80% of all beach-related lifeguard rescues are due to rip currents. According to a report by ABC News, rip tides claimed the lives of an estimated 72 swimmers in 2010, although the number could have been higher. Due to early deaths, the number was likely much higher in 2011. On average, 100 people die every summer from rip currents, yet the dangers of these evil ocean phenomena are likely unknown by the majority of the beach-going population.
Research on rip currents have been ongoing for over 75 years, but scientists have been able to form a general picture of how rip currents come to exist. Complex interactions between normal waves, the ocean current, water level, the ocean floor, and the wind can lead to a rip current formation in 21 different possibilities. They are extremely forceful currents that extend past the breaking point for waves. Although rip tides flow toward the ocean, waves and/or wind forces them sideways, giving little notice to swimmers who are within reach of the current's breaking point.
In fact, most swimmers have no idea what danger they are in even when the rip current is pulling them toward the ocean. Lifeguards are more-often-than-not successful in saving the victims, but many times a lifeguard can be caught off-hand and the victim will not know what to do.
The sad fact, however, is that little can be done once a rip current hits. The undertoe, or underlying force, is so strong that balance of the lower half of the body is lost first and unable to be recaptured. Swimming opposite the current may have no effect. These tides are often augmented by sand dunes. Most travel 3-8 feet per second and claim their prey through unyielding force and spontaneous action.
They pose a greater threat than sharks do, yet a shark threat causes a bout of action that a rip current does not. Gerry Falconer, as mentioned in the ABC News article, notes this and recognizes the fact that this needs to be changed.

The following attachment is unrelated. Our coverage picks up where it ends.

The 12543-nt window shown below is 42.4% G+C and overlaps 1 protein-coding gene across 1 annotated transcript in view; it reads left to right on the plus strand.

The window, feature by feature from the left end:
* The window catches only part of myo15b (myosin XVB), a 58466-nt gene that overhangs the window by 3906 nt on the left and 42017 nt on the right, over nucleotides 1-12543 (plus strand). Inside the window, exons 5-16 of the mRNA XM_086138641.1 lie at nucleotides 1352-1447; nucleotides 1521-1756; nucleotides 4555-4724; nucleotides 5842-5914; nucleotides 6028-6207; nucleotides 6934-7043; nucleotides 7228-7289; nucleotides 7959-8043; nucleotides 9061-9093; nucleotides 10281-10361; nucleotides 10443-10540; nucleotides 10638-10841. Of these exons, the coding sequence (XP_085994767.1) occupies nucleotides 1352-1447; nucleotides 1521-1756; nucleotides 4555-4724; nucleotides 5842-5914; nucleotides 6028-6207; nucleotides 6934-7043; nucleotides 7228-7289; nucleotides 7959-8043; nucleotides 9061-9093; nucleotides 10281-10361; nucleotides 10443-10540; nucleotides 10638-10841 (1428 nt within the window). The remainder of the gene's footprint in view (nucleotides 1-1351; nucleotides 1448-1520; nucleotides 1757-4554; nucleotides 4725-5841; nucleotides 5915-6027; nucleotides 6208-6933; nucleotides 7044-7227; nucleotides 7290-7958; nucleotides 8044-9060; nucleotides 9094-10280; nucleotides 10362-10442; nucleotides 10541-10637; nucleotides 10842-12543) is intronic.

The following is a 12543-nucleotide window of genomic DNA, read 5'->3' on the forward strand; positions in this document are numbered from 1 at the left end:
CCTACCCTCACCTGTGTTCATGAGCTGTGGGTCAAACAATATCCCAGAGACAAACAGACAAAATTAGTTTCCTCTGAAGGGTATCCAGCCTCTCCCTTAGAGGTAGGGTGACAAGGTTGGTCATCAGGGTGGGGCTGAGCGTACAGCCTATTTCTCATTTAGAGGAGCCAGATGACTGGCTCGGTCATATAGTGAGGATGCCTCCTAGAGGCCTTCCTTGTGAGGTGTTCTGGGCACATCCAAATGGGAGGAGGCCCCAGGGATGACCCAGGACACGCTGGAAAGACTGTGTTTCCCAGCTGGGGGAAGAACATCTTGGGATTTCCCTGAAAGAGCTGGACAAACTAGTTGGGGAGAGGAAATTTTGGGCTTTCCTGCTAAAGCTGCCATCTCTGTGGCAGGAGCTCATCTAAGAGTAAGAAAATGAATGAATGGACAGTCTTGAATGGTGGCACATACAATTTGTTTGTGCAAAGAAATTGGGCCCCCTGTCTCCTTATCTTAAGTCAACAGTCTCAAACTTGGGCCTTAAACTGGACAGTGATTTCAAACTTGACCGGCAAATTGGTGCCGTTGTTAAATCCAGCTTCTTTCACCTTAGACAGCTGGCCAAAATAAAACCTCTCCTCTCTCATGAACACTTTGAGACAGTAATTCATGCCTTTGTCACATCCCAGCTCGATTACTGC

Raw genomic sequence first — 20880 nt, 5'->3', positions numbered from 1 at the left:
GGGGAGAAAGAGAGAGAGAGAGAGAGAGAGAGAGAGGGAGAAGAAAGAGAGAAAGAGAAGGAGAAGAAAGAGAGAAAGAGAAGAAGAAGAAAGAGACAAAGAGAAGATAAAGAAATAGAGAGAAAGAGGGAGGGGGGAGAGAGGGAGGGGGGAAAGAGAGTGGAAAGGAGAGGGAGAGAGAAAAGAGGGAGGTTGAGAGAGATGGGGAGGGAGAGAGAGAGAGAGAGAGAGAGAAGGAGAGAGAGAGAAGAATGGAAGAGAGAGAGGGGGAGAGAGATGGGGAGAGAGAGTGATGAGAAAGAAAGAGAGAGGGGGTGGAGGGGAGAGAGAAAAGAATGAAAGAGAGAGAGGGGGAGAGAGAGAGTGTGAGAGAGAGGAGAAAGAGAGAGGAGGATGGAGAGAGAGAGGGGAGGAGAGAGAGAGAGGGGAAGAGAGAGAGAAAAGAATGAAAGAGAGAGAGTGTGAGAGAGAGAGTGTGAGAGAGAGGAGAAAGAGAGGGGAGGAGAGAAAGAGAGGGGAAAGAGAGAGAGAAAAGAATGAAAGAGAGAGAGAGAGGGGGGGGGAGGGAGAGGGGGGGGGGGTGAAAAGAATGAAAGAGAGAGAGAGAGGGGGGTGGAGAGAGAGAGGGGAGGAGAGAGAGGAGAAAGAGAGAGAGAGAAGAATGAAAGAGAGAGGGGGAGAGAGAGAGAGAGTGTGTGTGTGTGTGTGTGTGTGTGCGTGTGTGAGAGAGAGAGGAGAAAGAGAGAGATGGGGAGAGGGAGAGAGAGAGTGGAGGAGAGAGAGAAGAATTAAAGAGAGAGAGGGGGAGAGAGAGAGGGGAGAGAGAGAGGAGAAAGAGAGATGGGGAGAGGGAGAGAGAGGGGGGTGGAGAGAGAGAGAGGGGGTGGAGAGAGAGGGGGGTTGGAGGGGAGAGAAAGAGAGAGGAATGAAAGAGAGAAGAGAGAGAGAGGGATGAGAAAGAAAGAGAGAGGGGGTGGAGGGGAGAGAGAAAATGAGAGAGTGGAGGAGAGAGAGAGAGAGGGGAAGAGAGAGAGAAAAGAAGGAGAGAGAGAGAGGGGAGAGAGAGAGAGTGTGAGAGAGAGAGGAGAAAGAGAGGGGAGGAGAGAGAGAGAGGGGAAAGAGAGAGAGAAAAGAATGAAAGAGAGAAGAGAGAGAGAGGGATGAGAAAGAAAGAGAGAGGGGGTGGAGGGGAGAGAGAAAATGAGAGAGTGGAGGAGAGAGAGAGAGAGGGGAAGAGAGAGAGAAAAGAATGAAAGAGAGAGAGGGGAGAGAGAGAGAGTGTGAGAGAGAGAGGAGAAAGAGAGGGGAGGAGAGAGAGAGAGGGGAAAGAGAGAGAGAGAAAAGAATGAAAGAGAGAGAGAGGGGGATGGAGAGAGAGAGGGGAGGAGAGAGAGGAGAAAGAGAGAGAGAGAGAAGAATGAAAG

The article includes a clip demonstrating the way that a rip current can be escaped. Not only is it an interesting watch, but it is entirely educational and made exclusively for the safety of all beach goers. Tips to survive a rip tide include swimming parallel to the shore rather than perpendicular, or against the current. Swimming against will prove fruitless and lead to greater exhaustion and a greater rate of drowning before a lifeguard comes to the scene.
Although many people may considering this as "something that would never happen" to them, the unforeseen current is something that could happen to anyone, regardless of size, age, gender, etc.
Lifeguards are a major reason why more deaths by rip tides do not occur. If 100 people die each year by rip currents, and lifeguards save 80% of rip current victims, an average of 500 people would die if lifeguards did not exact. Most rip current deaths occur because lifeguards are not on duty or are not present to save the victim. Although many beaches have posted signs warning swimmers about the dangers of rip currents, they often go unnoticed and add very little to the education of swimmers on these possible dangers.
While 100 deaths a year is a very small percentage of everyone that attends a beach throughout the year, one of those deaths could be your own. Before heading out to the beach, educate yourself on the dangers of rip currents and what can be done to avoid such a threatening wrath.